I didn’t think I was that familiar with fritters, but it turns out I am. Fritters is a name applied to a wide variety of fried foods, usually consisting of a portion of batter or breading which has been filled with bits of meat, seafood, fruit, vegetables or other ingredients. So essentially it’s fried batter with stuff in there. While I was thinking of how to celebrate a fritter, I remembered one of Rhode Island’s most beloved foods: the clam cake. And yes indeed, a clam cake is a fritter.
Before meeting my wife, a Rhode Island native, I had never heard of a clam cake. Sounds kind of gross really. I pictured a birthday-type cake covered with raw clams. Yum. But on one of my visits to her hometown to spend time with the whole Mellow family, we took a ride on the kayaks and made our way across the mighty Sakonnet River to a place in Tiverton called Evelyn’s. It’s right on Nanaquaket Pond which comes off the river. They have a dock there, so if you are coming by boat, you can just pull right in or if you are coming by kayak, you can just paddle ashore and walk up the embankment. It takes about an hour to get there if you are paddling at a nice leisurely pace. It’s also the perfect place to stop for a little break.
When we went ashore and up to the ordering window, Lola ordered clam cakes and clam chowder for us. I’m a fan of clam chowder, so that was exciting, but clam cakes would be something new. When they were ready, we took them to a picnic table overlooking the pond and had our feast. When you first see a clam cake, you are in awe. They are golden brown lumps of perfectly fried goodness. They look like little donuts (which essentially they are, just savory). Even for someone who is not a huge fan of seafood, you’re tempted because they look so good. When you tear them open, you glance at this glorious, steaming warm bread with little flecks of clams mixed in. Lola was quick to teach me the Rhodey way to eat a clam cake. You dunk it in the clam chowder. I probably would have come to that conclusion eventually, but it really completes the experience. The chowder at Evelyn’s is pretty tasty too, which helps. To my surprise, clam cakes were (are) delicious. It’s really just bread – the taste of clams is there, but it’s overwhelmingly soft, delicious bread with a crispy shell.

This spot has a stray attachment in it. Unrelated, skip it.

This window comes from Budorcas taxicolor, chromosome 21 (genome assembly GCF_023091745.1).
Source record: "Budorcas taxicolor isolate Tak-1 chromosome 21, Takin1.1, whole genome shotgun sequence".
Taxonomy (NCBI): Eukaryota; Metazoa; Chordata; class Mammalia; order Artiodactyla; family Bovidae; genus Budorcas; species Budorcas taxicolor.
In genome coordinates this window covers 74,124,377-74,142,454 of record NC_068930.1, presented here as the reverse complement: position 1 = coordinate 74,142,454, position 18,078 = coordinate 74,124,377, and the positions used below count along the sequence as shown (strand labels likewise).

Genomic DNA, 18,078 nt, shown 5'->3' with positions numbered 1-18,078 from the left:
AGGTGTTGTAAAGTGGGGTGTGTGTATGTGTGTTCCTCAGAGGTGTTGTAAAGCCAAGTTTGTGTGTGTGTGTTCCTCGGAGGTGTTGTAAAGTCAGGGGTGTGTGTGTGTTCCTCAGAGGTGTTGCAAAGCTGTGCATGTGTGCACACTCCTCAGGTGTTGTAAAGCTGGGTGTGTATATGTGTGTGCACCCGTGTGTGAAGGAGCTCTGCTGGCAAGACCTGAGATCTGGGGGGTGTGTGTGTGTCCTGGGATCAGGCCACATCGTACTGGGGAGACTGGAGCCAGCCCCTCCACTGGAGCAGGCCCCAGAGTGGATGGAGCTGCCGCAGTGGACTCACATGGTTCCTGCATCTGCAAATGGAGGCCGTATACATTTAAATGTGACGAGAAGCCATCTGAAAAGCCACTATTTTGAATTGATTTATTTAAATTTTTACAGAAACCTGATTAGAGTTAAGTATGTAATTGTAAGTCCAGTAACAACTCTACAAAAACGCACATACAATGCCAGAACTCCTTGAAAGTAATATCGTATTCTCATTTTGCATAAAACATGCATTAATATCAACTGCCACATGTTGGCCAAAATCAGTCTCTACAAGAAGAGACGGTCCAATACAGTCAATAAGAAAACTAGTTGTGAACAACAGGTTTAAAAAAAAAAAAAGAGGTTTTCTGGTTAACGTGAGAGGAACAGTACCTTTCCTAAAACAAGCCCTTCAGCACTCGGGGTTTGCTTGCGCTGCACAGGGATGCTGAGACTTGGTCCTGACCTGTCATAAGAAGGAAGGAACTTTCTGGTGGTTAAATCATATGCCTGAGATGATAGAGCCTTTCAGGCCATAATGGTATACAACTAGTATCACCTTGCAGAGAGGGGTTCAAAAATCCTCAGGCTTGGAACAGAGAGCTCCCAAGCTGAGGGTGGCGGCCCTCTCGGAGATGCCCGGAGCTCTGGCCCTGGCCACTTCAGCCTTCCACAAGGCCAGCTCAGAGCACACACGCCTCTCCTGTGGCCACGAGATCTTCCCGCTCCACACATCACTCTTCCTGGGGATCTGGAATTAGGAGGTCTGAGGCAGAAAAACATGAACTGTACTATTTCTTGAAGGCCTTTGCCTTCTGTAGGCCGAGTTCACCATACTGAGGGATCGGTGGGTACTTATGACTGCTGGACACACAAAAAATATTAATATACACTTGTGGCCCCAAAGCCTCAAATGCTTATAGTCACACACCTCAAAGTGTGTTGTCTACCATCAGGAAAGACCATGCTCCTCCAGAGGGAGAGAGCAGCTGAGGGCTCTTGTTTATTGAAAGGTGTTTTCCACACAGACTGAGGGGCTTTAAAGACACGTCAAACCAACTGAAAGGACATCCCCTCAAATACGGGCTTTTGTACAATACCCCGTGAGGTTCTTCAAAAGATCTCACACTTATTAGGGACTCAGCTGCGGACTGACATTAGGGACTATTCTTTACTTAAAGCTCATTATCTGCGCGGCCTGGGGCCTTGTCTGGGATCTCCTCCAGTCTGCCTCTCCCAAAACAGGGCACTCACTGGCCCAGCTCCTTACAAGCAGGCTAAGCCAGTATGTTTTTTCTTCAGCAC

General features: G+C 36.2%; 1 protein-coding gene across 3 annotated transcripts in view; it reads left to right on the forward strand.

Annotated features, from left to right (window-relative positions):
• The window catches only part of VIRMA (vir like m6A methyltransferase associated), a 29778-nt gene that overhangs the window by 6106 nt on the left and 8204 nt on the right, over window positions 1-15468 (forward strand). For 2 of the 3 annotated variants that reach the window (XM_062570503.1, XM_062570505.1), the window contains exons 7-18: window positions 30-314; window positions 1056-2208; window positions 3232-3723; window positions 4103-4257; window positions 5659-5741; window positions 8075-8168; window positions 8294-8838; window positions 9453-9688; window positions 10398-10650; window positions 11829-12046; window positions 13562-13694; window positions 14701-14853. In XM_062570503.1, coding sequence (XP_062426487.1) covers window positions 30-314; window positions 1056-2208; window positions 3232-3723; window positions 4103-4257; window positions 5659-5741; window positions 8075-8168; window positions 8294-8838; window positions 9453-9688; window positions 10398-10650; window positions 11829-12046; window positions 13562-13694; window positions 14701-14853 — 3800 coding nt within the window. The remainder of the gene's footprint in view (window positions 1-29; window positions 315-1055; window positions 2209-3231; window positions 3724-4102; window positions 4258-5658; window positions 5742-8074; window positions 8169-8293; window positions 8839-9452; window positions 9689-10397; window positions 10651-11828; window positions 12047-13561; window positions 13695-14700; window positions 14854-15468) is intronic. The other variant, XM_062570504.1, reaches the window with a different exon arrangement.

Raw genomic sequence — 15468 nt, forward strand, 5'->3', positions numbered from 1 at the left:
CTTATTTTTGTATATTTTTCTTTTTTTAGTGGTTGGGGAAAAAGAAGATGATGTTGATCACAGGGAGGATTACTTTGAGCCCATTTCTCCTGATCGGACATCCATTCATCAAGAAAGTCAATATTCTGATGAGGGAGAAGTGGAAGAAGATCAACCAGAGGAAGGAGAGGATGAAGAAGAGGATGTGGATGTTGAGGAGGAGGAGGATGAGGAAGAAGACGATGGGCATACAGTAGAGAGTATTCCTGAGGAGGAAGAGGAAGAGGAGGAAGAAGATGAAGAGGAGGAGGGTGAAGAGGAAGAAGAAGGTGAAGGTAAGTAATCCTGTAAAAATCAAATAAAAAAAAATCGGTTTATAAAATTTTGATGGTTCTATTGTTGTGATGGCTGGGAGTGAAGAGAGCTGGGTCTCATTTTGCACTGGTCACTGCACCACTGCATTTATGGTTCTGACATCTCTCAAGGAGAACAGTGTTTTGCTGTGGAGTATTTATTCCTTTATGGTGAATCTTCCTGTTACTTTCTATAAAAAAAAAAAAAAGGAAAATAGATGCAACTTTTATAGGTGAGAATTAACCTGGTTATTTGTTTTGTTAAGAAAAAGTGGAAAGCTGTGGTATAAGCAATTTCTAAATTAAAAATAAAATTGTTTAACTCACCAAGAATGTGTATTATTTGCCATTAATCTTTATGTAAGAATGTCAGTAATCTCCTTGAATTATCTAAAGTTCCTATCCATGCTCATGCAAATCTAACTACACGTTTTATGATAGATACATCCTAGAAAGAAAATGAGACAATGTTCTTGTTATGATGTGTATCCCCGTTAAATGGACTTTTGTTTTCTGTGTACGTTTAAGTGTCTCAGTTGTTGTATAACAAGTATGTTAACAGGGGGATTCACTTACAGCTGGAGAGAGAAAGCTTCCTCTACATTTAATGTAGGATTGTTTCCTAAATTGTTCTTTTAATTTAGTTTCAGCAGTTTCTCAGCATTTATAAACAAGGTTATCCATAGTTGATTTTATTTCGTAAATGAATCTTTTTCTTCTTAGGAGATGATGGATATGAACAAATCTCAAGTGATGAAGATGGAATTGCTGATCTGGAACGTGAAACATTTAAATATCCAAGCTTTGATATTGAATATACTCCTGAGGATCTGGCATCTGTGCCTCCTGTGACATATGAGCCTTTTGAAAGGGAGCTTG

Evelyn’s was always a Mellow favorite but then a few years ago it was featured on Guy Fieri’s Diners, Drive Ins and Dives, and it’s popularity skyrocketed. Did you know that Guy’s wife is from North Providence? That’s what brings him to our little state so often, and why he knew about Evelyn’s. He gets it, and he knew how to eat a clam cake too. In any case, it’s a great local spot. However, it’s a summer spot and it shuts down for the winter. I knew that having a clam cake today would be the best way to celebrate National Fritters Day, but all the great clam cake spots are closed for the winter. We have an equally famous spot called Flo’s Clam Shack right around the corner from us that serves world class clam cakes but they too were shuttered for the winter. Their neighbors at Shultzie’s Drive In was also closed too. What’s a man with a hankerin’ for clam cakes in December supposed to do?